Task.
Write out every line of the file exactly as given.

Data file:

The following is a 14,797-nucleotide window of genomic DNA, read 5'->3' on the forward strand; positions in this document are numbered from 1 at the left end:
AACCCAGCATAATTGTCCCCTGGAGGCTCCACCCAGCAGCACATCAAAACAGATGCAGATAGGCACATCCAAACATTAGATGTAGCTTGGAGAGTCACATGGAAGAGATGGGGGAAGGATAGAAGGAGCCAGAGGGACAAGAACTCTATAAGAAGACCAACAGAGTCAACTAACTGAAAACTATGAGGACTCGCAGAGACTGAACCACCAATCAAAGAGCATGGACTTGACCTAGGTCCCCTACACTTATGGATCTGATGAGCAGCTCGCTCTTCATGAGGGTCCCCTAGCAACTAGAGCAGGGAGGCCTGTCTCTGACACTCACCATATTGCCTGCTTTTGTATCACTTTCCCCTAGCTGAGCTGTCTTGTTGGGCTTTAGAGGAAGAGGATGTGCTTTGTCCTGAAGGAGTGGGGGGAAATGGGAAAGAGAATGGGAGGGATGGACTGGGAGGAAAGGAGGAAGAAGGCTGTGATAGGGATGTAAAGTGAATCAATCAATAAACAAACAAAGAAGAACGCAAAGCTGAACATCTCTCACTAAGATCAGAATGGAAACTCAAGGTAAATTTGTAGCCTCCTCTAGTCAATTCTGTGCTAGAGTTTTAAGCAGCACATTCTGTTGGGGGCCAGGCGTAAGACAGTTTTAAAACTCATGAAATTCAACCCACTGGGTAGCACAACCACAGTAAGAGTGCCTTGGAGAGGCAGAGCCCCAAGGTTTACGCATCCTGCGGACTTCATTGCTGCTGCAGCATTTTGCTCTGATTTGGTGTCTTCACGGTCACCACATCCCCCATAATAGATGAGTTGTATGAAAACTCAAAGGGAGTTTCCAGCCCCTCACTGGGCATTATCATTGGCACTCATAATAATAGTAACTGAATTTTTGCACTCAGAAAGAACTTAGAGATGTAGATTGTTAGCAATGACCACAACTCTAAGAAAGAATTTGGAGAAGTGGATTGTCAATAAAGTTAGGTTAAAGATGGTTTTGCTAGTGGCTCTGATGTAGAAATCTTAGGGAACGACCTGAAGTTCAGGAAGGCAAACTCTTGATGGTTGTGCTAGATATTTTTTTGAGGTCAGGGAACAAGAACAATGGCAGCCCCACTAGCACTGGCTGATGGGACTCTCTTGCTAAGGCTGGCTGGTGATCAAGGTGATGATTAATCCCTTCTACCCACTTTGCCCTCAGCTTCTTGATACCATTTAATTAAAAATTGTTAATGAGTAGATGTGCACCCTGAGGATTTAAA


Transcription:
The following is a 14,797-nucleotide window of genomic DNA, read 5'->3' on the forward strand; positions in this document are numbered from 1 at the left end:
AACCCAGCATAATTGTCCCCTGGAGGCTCCACCCAGCAGCACATCAAAACAGATGCAGATAGGCACATCCAAACATTAGATGTAGCTTGGAGAGTCACATGGAAGAGATGGGGGAAGGATAGAAGGAGCCAGAGGGACAAGAACTCTATAAGAAGACCAACAGAGTCAACTAACTGAAAACTATGAGGACTCGCAGAGACTGAACCACCAATCAAAGAGCATGGACTTGACCTAGGTCCCCTACACTTATGGATCTGATGAGCAGCTCGCTCTTCATGAGGGTCCCCTAGCAACTAGAGCAGGGAGGCCTGTCTCTGACACTCACCATATTGCCTGCTTTTGTATCACTTTCCCCTAGCTGAGCTGTCTTGTTGGGCTTTAGAGGAAGAGGATGTGCTTTGTCCTGAAGGAGTGGGGGGAAATGGGAAAGAGAATGGGAGGGATGGACTGGGAGGAAAGGAGGAAGAAGGCTGTGATAGGGATGTAAAGTGAATCAATCAATAAACAAACAAAGAAGAACGCAAAGCTGAACATCTCTCACTAAGATCAGAATGGAAACTCAAGGTAAATTTGTAGCCTCCTCTAGTCAATTCTGTGCTAGAGTTTTAAGCAGCACATTCTGTTGGGGGCCAGGCGTAAGACAGTTTTAAAACTCATGAAATTCAACCCACTGGGTAGCACAACCACAGTAAGAGTGCCTTGGAGAGGCAGAGCCCCAAGGTTTACGCATCCTGCGGACTTCATTGCTGCTGCAGCATTTTGCTCTGATTTGGTGTCTTCACGGTCACCACATCCCCCATAATAGATGAGTTGTATGAAAACTCAAAGGGAGTTTCCAGCCCCTCACTGGGCATTATCATTGGCACTCATAATAATAGTAACTGAATTTTTGCACTCAGAAAGAACTTAGAGATGTAGATTGTTAGCAATGACCACAACTCTAAGAAAGAATTTGGAGAAGTGGATTGTCAATAAAGTTAGGTTAAAGATGGTTTTGCTAGTGGCTCTGATGTAGAAATCTTAGGGAACGACCTGAAGTTCAGGAAGGCAAACTCTTGATGGTTGTGCTAGATATTTTTTTGAGGTCAGGGAACAAGAACAATGGCAGCCCCACTAGCACTGGCTGATGGGACTCTCTTGCTAAGGCTGGCTGGTGATCAAGGTGATGATTAATCCCTTCTACCCACTTTGCCCTCAGCTTCTTGATACCATTTAATTAAAAATTGTTAATGAGTAGATGTGCACCCTGAGGATTTAAA